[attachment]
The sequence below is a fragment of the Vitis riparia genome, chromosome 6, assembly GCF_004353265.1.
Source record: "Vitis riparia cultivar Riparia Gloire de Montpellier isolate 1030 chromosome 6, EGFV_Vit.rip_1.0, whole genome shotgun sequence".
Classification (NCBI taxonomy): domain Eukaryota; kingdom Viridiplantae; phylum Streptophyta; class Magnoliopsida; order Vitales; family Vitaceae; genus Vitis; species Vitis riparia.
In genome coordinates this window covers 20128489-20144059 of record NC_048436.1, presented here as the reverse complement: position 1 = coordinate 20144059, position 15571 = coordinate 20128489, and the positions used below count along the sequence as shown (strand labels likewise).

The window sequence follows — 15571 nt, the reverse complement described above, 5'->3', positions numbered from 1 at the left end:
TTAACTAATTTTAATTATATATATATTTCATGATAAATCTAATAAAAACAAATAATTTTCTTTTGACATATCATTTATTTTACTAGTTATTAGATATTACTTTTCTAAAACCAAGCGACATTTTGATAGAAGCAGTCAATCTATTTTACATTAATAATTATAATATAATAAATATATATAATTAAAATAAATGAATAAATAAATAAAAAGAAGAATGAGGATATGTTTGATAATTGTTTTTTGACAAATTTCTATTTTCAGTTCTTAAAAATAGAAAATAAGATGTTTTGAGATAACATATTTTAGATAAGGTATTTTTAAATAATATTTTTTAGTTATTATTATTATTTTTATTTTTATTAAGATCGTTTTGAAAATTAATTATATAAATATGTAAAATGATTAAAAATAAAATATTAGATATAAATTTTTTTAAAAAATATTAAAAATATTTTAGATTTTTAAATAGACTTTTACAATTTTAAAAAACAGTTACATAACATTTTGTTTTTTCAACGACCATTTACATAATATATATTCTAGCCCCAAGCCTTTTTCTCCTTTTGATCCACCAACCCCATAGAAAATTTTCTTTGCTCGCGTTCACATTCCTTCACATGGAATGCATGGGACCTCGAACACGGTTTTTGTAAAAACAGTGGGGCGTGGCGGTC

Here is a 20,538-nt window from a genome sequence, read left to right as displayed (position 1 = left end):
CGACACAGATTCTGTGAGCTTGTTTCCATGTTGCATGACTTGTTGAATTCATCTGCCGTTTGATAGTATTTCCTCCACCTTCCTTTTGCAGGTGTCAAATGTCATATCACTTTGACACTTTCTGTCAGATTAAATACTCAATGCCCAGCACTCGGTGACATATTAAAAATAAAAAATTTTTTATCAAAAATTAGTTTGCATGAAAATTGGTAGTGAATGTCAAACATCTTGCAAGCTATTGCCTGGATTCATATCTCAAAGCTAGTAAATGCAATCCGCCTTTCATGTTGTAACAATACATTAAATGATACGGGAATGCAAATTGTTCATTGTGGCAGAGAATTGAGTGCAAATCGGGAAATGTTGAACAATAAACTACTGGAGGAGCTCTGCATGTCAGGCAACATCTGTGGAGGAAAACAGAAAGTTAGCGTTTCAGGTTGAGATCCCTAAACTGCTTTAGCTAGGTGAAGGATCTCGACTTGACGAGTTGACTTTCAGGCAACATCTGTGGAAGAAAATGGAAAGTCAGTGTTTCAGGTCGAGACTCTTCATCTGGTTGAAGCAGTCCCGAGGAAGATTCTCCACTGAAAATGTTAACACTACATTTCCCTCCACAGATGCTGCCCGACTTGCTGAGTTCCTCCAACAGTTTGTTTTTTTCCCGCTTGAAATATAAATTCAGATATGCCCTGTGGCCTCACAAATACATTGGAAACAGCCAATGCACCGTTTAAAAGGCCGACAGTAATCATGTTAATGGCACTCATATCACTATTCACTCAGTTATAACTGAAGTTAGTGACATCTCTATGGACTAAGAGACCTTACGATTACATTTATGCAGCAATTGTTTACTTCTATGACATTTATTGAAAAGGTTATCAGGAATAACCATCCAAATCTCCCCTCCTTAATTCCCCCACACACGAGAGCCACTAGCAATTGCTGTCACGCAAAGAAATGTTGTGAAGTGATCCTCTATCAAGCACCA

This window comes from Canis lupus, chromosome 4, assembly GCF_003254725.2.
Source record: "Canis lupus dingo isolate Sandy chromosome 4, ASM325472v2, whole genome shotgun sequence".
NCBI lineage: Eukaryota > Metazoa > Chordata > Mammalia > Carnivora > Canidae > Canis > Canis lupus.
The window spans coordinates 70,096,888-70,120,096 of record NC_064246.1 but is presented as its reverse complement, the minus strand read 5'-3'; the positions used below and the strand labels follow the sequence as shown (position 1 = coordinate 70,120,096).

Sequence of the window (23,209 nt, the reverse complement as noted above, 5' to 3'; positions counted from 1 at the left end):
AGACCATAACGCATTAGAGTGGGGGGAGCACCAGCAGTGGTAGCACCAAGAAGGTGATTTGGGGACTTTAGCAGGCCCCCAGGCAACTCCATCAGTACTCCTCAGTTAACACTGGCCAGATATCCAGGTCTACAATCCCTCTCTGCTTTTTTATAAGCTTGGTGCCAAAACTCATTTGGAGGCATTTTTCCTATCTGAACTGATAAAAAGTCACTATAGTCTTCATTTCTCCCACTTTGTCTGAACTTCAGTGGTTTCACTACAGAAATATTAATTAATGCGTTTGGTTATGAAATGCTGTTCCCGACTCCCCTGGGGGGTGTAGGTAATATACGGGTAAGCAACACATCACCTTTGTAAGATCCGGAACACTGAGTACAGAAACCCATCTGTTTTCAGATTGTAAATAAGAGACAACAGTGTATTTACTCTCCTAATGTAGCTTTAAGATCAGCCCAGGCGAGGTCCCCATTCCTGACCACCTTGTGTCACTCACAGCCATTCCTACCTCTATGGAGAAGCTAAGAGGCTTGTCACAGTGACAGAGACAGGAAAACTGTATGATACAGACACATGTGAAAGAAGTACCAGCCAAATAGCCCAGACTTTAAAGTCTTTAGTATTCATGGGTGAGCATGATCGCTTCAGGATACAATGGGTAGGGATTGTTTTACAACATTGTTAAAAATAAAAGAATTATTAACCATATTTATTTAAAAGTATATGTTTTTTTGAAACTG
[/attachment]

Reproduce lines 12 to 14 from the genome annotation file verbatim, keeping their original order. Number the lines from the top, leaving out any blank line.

The window spans coordinates 70,096,888-70,120,096 of record NC_064246.1 but is presented as its reverse complement, the minus strand read 5'-3'; the positions used below and the strand labels follow the sequence as shown (position 1 = coordinate 70,120,096).

Sequence of the window (23,209 nt, the reverse complement as noted above, 5' to 3'; positions counted from 1 at the left end):
AGACCATAACGCATTAGAGTGGGGGGAGCACCAGCAGTGGTAGCACCAAGAAGGTGATTTGGGGACTTTAGCAGGCCCCCAGGCAACTCCATCAGTACTCCTCAGTTAACACTGGCCAGATATCCAGGTCTACAATCCCTCTCTGCTTTTTTATAAGCTTGGTGCCAAAACTCATTTGGAGGCATTTTTCCTATCTGAACTGATAAAAAGTCACTATAGTCTTCATTTCTCCCACTTTGTCTGAACTTCAGTGGTTTCACTACAGAAATATTAATTAATGCGTTTGGTTATGAAATGCTGTTCCCGACTCCCCTGGGGGGTGTAGGTAATATACGGGTAAGCAACACATCACCTTTGTAAGATCCGGAACACTGAGTACAGAAACCCATCTGTTTTCAGATTGTAAATAAGAGACAACAGTGTATTTACTCTCCTAATGTAGCTTTAAGATCAGCCCAGGCGAGGTCCCCATTCCTGACCACCTTGTGTCACTCACAGCCATTCCTACCTCTATGGAGAAGCTAAGAGGCTTGTCACAGTGACAGAGACAGGAAAACTGTATGATACAGACACATGTGAAAGAAGTACCAGCCAAATAGCCCAGACTTTAAAGTCTTTAGTATTCATGGGTGAGCATGATCGCTTCAGGATACAATGGGTAGGGATTGTTTTACAACATTGTTAAAAATAAAAGAATTATTAACCATATTTATTTAAAAGTATATGTTTTTTTGAAACTG